Here is a brief introduction to the issues discussed at the Open Museum 2021 Conference.
Open Museum – An Introduction by Gladys Vercammen-Grandjean
What is Open Museum? What are the plans for 2021?
Open Museum – An Introduction by Co-Curators Anne Wetsi Mpoma and Jessica Gysel
The concept of safe spaces and the critical questions to ask.
Healing the Museum – A Meditative Performance by Grace Ndiritu
Grace Ndiritu invites us to get into the right mindset to tackle the issues that will be raised during the conference. In 2012, Ndiritu went to live in a series of rural, alternative communities, expanding an ongoing body of research into non-rational methodologies, New Age nomadic lifestyles, and shamanism. This research developed into a body of work entitled Healing the Museum which sought to re-activate the sacredness of art spaces and restore a meaningful relationship between museums and their audiences.
Re-imagining Collections: How to Feminize and Decolonize Museum Collections? A Talk between Anne Wetsi Mpoma and Pascale Obolo
A discussion on how to feminize a collection and produce counter narratives based on the professional experiences of decolonial thinkers and activists Pascale Obolo (Afrikadaa Review, Museum On/Off – Musée ont l’eux) and Anne Wetsi Mpoma (Wetsi Art Gallery, Essay Decolonize arts and culture in a postcolonial context in Being Imposed Upon). The two speakers will also present the exhibition project Through Her (True Her), which attempts to respond to these issues on the relationship between racialized audiences, artists, and museums.
Re-imagining Practices: Queering the Museum by Claire Mead
What is a queer practice within a museum and its archives, in terms of representation and working with LGBTQI+ communities? How do we reinvent the ways we share these stories and identities, to bring forward feminist, lesbian, and trans voices that are often forgotten by cultural institutions? Claire Mead presents these experiences and the obstacles that remain to be overcome as a queer curator and activist.
Re-imagining Archives: Belgian Black Archives by Aminata Ndow & Olga Briard (Black History Month Belgium)
In 2021, Black History Month Belgium will be all about archiving and documenting the past and present of black people in Belgium. The goal is to work towards the creation of a black community-driven and controlled archive that will collect documentary, audiovisual, digital, material, and artistic works related to the black diaspora in Belgium. Their mission is to actively provide materials that express and represent the black experience in Belgium, both past and present, from the black perspective. The ultimate goal is to gain a more complete understanding of the black experience in Belgium through primary sources and to provide information that supports the construction of personal and community identities as well as the social life and shared memories of black communities in Belgium.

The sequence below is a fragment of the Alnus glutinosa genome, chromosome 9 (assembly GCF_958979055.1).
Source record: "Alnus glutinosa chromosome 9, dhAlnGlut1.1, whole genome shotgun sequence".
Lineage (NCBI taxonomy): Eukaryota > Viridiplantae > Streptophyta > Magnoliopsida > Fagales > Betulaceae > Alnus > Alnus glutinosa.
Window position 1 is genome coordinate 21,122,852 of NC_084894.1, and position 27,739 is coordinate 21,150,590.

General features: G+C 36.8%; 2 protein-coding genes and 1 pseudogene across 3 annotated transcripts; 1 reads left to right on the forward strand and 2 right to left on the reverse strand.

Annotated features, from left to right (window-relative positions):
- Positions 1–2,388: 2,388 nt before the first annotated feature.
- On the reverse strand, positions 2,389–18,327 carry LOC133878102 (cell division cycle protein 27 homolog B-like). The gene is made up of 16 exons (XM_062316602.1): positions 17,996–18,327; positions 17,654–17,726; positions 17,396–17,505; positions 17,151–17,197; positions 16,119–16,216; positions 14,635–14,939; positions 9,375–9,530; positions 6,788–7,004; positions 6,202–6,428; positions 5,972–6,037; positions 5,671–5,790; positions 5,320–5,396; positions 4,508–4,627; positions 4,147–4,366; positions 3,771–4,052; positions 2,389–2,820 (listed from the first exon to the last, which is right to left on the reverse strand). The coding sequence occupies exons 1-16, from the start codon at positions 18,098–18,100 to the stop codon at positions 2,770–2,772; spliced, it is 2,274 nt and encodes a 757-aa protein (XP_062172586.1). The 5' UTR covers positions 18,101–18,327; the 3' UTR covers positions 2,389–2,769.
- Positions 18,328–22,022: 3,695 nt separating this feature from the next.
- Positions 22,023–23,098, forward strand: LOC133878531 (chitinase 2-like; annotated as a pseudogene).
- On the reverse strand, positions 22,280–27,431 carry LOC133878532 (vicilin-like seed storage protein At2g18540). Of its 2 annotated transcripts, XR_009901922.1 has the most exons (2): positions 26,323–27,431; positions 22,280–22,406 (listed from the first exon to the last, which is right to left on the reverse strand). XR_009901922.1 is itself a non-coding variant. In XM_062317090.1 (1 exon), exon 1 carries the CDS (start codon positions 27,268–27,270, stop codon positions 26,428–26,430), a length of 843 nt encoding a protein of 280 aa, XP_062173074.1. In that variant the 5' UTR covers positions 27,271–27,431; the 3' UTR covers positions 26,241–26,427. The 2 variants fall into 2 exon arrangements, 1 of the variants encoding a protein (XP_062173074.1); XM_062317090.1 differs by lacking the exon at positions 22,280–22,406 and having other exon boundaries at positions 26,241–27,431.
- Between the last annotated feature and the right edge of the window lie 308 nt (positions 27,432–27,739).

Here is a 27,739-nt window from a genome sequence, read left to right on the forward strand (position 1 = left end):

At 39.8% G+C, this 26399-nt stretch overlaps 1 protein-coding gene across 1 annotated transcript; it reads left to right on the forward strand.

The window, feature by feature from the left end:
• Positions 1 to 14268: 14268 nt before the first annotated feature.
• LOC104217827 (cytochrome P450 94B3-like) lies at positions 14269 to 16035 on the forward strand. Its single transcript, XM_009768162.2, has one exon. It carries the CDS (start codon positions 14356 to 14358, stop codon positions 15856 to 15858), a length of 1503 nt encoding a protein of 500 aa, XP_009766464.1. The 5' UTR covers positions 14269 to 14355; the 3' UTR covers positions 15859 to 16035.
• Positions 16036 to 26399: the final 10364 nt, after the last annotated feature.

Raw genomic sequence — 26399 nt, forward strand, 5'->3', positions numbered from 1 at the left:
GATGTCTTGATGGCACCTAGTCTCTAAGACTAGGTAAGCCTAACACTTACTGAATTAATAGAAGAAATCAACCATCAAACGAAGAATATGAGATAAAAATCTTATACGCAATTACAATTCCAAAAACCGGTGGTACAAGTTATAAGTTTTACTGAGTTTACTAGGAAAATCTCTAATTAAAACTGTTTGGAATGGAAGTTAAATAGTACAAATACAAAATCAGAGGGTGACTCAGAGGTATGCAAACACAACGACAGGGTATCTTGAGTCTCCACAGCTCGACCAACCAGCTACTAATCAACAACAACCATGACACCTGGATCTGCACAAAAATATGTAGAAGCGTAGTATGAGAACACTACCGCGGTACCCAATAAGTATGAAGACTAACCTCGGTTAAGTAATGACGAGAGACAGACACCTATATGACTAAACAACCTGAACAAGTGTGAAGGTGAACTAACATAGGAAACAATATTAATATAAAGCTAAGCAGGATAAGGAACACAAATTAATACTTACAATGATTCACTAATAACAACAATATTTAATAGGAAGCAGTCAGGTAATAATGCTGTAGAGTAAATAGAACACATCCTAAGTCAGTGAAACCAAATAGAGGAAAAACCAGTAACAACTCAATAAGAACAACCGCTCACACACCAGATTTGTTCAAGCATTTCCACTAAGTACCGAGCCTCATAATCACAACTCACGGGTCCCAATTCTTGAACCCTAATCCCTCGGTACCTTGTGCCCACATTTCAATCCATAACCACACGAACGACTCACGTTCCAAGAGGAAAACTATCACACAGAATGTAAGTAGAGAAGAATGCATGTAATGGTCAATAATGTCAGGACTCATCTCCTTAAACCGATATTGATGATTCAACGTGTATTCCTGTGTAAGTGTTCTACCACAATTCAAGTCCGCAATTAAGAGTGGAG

The month of March serves as a laboratory for what a Belgian Black Archives could look like. By both thinking about new ways of archiving and diving into the existing archives. Archives that have often emerged within a white, Eurocentric framework and would particularly benefit from being viewed through a black lens.
Re-imagining Structures: Inclusion in Museum DNA by Aspha Bijnaar (Musea Bekennen Kleur, Netherlands)
In March 2020, the Musea Bekennen Kleur (Museums See Color) partnership was launched during the opening of the exhibition Black in Rembrandt’s Time in the Zuiderkerk in Amsterdam. Musea Bekennen Kleur is the first platform in the museum world where museums can enter in-depth dialogues with each other on the question of how to jointly realize diversity and inclusion. The aim is to sustainably unite museums in their efforts to truly embed diversity and inclusion in their DNA. They do this by focusing on the four Ps (Program, Public, Personnel, and Partners) with room for the exchange of knowledge and (self-)reflection. At Musea Bekennen Kleur, the participating museums aim to strengthen their efforts together.
Re-imagining Heritage: Emotion Networking by Hester Dibbits (Reinwardt Academie Heritage Lab, Netherlands)
Emotion networking is a method of discussion or negotiation aimed at understanding others and alternative views – rather than coming to a jointly shared conclusion or compromise. Emotion networking originated in the practice of heritage work: if heritage tells us who we are and who we want to be, then everyone should have a voice in what that means. Emotion networking around heritage items leads to heritage wisdom. The meaning we attach to objects (tangible or intangible) is fluid and can take many forms over time. Heritage wisdom recognizes that heritage is not a given, but a choice. That choice is the temporary result of negotiation, of a conversation in which ideally everyone can participate. Emotion networking and heritage wisdom are competences that come in handy in debates on identity and identification. They work against fragmentation and for connection.